Last Halloween, the police were knocking on doors and asking if anyone had seen Justin DuBois.
A few weeks earlier, DuBois, 23, had moved in with two brothers, Bryan and Christopher Costello, and their father, who lived in a close-knit neighborhood on a cul-de-sac in Lumberton.
Law enforcement began a search after DuBois' mother said she hadn't heard from him for four days, and they soon discovered his body, buried in a grave in the Costellos' small backyard. He was killed sometime between Oct. 27 and Nov. 3, according to an indictment that charged the brothers with first-degree murder and desecrating human remains.
One year later, scant information is available on what went wrong and why.
But details about what happened before and after the alleged murder on Spencer Court are coming into focus based on testimony given during an Oct. 13 pretrial hearing in Superior Court in Burlington County and interviews last week with neighbors and people involved in the case.
Neighbors who had watched the Costello brothers grow from small children into young men are still in disbelief over the allegations.
Bryan Costello, now 25, was in grade school when his mother, Diane Costello, died in 2001. Christopher, 28, was in middle school.
Their father, Robert, raised them alone after she died. He could not be reached for comment.
Those who knew the victim also are in shock, a year later, saying DuBois had been nicknamed "Whispers" because of his soft-spoken voice and shy nature.
"He was a really quiet kid but always came alive on the basketball court," said Chip Mitchell, an assistant coach for the varsity basketball team at Life Center Academy in Burlington, where DuBois went to school in his sophomore and junior years. "He wanted to play basketball in college and then the NBA, and that's all he ever talked about."
DuBois, who previously lived in West Windsor, later graduated from West Windsor High.
On Nov. 3, 2016, the Costello brothers were brought into police headquarters for questioning, before the body was found, and each gave a statement. This month, their defense lawyers successfully argued that these statements are inadmissible at trial because their clients were not read their rights. Superior Court Judge Jeanne T. Covert agreed.
The police and investigators "talked to my client an hour and a half without Mirandizing him, and then decided to Mirandize them because they said they found new evidence at the house. … They said they weren't suspects yet, but we argued it clearly was an interrogation," said Tim Farrow, a Moorestown attorney who represents Bryan Costello.
Bonnie Geller-Gorman, Christopher Costello's attorney, did not return calls for comment. In her motion, she said her client's statement was an "illegally elicited confession in violation of the Constitution."
During the pretrial hearing to decide whether the statements to police should be suppressed, detectives testified that surveillance cameras had captured Christopher Costello purchasing a shovel at a Lowe's home improvement store around the time of the murder. Video also showed him getting out of DuBois' car, police said. DuBois' car was parked in front of the Costello home when police arrived.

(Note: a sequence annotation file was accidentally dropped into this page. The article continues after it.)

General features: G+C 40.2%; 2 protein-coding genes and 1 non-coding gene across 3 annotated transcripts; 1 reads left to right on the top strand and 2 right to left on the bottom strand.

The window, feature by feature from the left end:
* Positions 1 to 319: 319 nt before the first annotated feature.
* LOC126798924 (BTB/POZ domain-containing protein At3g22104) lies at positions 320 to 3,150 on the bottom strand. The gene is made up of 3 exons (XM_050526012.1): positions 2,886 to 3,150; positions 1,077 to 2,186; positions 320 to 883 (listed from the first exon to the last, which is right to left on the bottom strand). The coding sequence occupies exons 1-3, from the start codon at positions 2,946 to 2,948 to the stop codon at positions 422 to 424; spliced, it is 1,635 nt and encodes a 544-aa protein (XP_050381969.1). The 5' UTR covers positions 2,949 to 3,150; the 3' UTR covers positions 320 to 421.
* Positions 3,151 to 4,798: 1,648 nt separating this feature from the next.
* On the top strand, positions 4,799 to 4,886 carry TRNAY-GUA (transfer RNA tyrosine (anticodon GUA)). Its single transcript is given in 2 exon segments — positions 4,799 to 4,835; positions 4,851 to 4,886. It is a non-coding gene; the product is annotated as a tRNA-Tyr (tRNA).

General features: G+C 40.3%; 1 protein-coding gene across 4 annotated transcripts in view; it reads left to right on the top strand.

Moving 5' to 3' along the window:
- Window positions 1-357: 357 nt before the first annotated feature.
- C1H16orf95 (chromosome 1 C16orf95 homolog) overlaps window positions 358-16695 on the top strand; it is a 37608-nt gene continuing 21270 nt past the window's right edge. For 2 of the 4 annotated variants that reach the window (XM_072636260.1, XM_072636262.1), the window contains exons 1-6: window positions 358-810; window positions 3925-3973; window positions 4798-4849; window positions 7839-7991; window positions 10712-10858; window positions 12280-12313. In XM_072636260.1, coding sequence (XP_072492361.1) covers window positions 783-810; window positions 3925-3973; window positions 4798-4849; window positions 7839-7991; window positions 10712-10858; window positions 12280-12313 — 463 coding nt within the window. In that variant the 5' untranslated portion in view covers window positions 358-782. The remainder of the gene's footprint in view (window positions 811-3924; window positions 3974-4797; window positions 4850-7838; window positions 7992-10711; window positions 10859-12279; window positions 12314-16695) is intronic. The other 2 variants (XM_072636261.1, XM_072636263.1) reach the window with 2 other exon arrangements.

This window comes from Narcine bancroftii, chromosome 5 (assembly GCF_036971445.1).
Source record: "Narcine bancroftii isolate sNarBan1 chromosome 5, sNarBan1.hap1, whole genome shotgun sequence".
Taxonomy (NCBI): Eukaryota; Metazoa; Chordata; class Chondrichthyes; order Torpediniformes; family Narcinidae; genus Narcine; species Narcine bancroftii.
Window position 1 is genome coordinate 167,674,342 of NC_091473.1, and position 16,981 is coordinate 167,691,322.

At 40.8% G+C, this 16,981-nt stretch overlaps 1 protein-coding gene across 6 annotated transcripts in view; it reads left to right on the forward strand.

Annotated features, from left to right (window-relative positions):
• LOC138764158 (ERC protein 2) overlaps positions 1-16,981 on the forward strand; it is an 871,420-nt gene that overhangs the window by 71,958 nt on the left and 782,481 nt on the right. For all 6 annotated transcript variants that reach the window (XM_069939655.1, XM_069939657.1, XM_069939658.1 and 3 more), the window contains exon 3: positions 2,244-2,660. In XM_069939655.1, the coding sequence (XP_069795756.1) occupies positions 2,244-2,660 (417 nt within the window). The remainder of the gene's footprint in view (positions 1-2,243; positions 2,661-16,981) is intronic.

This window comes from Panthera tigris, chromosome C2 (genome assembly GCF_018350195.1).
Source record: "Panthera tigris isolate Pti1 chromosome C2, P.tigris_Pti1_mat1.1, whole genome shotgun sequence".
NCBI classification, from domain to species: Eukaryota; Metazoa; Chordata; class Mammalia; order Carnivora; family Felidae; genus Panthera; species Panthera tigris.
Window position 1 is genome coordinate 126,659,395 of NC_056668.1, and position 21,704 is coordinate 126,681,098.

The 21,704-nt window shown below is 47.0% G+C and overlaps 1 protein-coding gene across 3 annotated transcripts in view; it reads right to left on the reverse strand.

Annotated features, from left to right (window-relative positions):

The cause of death is blunt force trauma, according to Joel Bewley, spokesman for the Burlington County Prosecutor's Office.
Police discovered the body, which had been placed inside a container, beneath newly disturbed loose soil not far from the rear of the two-story house. It's not clear what kind of container was used.
The brothers remain in the Burlington County Detention Center on $500,000 bail each, cash or bond only, which was set by a judge two months before New Jersey's Criminal Justice Reform Act went into effect. Under the act, a person charged with murder is not entitled to bail and must be tried within six months unless there are special circumstances.
Farrow said that he expects the trial could be held early next year, if the case is not dismissed by the judge due to a lack of evidence. If convicted, the brothers could face life imprisonment.
Neighbors, who didn't want to be named, said the house where the Costellos lived has been vacant. The bank now owns it.
Neighbors said the family was friendly and they never witnessed any signs that the brothers would be capable of murder. The brothers had always been polite, they said.
But about five years ago, they said, they began to see suspicious activity — as many as 40 or 50 cars pulling up to the house briefly and then leaving, on a daily basis. They said they suspected drug dealing and contacted local police.
The brothers worked occasionally as landscapers, and the steady car traffic occurred only during the day, when their father was working, the neighbors said.
Christopher Costello was convicted of theft in 2013, according to court records. He also was arrested for possession of drugs in June 2016, according to news reports in the Burlington County Times.
Lumberton Police Chief Anthony DiLoreto declined to confirm that police were called to investigate suspicious activity and said the pending murder trial limits him from discussing what action may have been taken. "I can't comment because it hasn't gone to court yet, " he said.
Bewley also said he could not confirm any reports of drug dealing at the house.
Dave Boudwin, another assistant basketball coach at Life Center Academy, said DuBois was not only a valuable player, but he was "a really solid kid, a good kid. … What happened was sad and terrible."
DuBois had no criminal record.